poetry

I yam what I yam

CXXI.

‘Tis better to be vile than vile esteem’d,
When not to be receives reproach of being,
And the just pleasure lost which is so deem’d
Not by our feeling but by others’ seeing:
For why should others false adulterate eyes
Give salutation to my sportive blood?
Or on my frailties why are frailer spies,
Which in their wills count bad what I think good?
No, I am that I am, and they that level
At my abuses reckon up their own:
I may be straight, though they themselves be bevel;
By their rank thoughts my deeds must not be shown;
Unless this general evil they maintain,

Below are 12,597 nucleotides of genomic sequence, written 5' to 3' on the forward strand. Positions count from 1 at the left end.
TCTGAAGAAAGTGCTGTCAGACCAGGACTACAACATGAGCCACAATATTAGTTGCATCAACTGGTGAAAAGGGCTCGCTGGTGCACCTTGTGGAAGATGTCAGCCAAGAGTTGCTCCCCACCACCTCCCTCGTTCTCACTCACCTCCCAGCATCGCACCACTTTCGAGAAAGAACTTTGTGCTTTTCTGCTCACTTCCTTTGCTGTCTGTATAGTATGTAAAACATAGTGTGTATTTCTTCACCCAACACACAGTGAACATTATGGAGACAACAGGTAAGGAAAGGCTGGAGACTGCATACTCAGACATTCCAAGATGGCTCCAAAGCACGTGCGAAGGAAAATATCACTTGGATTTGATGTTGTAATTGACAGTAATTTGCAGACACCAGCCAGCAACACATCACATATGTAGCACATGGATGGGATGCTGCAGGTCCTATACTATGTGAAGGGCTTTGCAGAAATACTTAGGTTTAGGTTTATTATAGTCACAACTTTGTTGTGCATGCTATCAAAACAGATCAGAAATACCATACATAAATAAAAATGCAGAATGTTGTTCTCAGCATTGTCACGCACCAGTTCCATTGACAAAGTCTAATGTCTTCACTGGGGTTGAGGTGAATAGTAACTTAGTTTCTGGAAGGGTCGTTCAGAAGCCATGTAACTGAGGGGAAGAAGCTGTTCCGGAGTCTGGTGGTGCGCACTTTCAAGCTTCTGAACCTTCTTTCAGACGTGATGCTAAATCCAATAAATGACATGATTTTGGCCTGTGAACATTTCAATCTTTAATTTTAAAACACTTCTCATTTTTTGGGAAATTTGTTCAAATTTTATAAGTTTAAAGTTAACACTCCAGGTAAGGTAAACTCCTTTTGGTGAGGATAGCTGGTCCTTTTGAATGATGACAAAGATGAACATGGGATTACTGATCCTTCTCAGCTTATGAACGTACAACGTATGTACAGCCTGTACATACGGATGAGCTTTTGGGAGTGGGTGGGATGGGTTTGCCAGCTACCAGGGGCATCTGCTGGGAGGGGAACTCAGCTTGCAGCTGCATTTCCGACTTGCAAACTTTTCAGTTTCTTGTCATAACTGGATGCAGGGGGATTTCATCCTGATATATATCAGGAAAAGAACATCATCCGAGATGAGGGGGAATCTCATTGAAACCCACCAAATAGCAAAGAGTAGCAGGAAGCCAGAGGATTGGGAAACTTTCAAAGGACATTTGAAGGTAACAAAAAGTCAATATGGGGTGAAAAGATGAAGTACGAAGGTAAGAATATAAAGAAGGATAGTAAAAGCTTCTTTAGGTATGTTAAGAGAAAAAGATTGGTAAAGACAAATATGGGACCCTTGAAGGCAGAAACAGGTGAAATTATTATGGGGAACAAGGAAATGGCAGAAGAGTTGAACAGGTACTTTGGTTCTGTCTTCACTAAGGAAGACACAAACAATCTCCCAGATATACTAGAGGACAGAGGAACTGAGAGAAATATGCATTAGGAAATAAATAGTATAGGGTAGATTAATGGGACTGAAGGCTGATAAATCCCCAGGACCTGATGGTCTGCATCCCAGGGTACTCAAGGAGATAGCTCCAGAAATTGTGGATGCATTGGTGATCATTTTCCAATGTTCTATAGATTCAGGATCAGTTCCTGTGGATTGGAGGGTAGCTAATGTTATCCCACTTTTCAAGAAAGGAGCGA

All men are bad, and in their badness reign.

Shakespeare: now stealing from Popeye. By the way, I really love the use of the word “bevel” in this, and the one-word-per-beat line: “Which in their wills count bad what I think good”. I know there’s a word for that, and SK would know it, and maybe in my NEXT year of assistant directing I’ll know the words for all the rhetorical devices. (Maybe.)

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